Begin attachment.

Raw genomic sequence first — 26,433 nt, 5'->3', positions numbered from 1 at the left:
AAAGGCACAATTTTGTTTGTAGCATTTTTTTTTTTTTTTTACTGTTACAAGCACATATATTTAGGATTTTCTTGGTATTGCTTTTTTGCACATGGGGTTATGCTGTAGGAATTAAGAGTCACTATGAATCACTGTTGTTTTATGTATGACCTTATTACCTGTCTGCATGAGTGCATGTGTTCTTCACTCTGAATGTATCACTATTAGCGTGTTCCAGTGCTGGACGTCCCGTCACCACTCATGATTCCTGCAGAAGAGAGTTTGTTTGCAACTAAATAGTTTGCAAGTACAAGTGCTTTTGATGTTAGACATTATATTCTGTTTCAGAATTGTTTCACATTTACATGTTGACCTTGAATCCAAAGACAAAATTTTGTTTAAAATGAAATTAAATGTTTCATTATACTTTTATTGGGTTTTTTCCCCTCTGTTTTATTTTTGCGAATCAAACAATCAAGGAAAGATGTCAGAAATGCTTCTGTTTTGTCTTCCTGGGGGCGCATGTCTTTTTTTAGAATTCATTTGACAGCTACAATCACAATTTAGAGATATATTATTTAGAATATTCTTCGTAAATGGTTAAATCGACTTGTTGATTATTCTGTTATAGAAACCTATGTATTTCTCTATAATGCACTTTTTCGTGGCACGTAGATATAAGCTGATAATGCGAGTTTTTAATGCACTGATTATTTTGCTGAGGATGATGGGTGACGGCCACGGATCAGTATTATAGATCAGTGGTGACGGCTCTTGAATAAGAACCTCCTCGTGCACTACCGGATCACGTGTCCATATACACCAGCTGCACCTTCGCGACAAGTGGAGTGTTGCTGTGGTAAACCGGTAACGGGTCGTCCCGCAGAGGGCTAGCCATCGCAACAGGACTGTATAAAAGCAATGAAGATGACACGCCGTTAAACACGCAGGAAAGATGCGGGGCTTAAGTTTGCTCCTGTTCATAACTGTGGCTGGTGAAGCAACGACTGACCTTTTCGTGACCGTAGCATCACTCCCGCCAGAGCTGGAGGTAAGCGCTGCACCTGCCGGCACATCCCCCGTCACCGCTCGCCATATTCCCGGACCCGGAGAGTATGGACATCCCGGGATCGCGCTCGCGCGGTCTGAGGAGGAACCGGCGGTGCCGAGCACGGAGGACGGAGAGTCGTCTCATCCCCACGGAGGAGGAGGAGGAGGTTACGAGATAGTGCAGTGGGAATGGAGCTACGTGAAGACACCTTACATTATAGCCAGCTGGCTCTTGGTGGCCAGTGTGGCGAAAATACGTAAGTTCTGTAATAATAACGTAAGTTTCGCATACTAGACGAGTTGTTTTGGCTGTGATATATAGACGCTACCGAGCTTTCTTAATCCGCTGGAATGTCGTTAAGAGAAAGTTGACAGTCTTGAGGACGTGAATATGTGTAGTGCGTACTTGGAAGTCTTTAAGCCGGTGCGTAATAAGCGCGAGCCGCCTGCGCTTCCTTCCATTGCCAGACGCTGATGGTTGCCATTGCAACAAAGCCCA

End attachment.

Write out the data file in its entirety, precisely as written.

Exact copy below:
Raw genomic sequence first — 26,433 nt, 5'->3', positions numbered from 1 at the left:
AAAGGCACAATTTTGTTTGTAGCATTTTTTTTTTTTTTTTACTGTTACAAGCACATATATTTAGGATTTTCTTGGTATTGCTTTTTTGCACATGGGGTTATGCTGTAGGAATTAAGAGTCACTATGAATCACTGTTGTTTTATGTATGACCTTATTACCTGTCTGCATGAGTGCATGTGTTCTTCACTCTGAATGTATCACTATTAGCGTGTTCCAGTGCTGGACGTCCCGTCACCACTCATGATTCCTGCAGAAGAGAGTTTGTTTGCAACTAAATAGTTTGCAAGTACAAGTGCTTTTGATGTTAGACATTATATTCTGTTTCAGAATTGTTTCACATTTACATGTTGACCTTGAATCCAAAGACAAAATTTTGTTTAAAATGAAATTAAATGTTTCATTATACTTTTATTGGGTTTTTTCCCCTCTGTTTTATTTTTGCGAATCAAACAATCAAGGAAAGATGTCAGAAATGCTTCTGTTTTGTCTTCCTGGGGGCGCATGTCTTTTTTTAGAATTCATTTGACAGCTACAATCACAATTTAGAGATATATTATTTAGAATATTCTTCGTAAATGGTTAAATCGACTTGTTGATTATTCTGTTATAGAAACCTATGTATTTCTCTATAATGCACTTTTTCGTGGCACGTAGATATAAGCTGATAATGCGAGTTTTTAATGCACTGATTATTTTGCTGAGGATGATGGGTGACGGCCACGGATCAGTATTATAGATCAGTGGTGACGGCTCTTGAATAAGAACCTCCTCGTGCACTACCGGATCACGTGTCCATATACACCAGCTGCACCTTCGCGACAAGTGGAGTGTTGCTGTGGTAAACCGGTAACGGGTCGTCCCGCAGAGGGCTAGCCATCGCAACAGGACTGTATAAAAGCAATGAAGATGACACGCCGTTAAACACGCAGGAAAGATGCGGGGCTTAAGTTTGCTCCTGTTCATAACTGTGGCTGGTGAAGCAACGACTGACCTTTTCGTGACCGTAGCATCACTCCCGCCAGAGCTGGAGGTAAGCGCTGCACCTGCCGGCACATCCCCCGTCACCGCTCGCCATATTCCCGGACCCGGAGAGTATGGACATCCCGGGATCGCGCTCGCGCGGTCTGAGGAGGAACCGGCGGTGCCGAGCACGGAGGACGGAGAGTCGTCTCATCCCCACGGAGGAGGAGGAGGAGGTTACGAGATAGTGCAGTGGGAATGGAGCTACGTGAAGACACCTTACATTATAGCCAGCTGGCTCTTGGTGGCCAGTGTGGCGAAAATACGTAAGTTCTGTAATAATAACGTAAGTTTCGCATACTAGACGAGTTGTTTTGGCTGTGATATATAGACGCTACCGAGCTTTCTTAATCCGCTGGAATGTCGTTAAGAGAAAGTTGACAGTCTTGAGGACGTGAATATGTGTAGTGCGTACTTGGAAGTCTTTAAGCCGGTGCGTAATAAGCGCGAGCCGCCTGCGCTTCCTTCCATTGCCAGACGCTGATGGTTGCCATTGCAACAAAGCCCA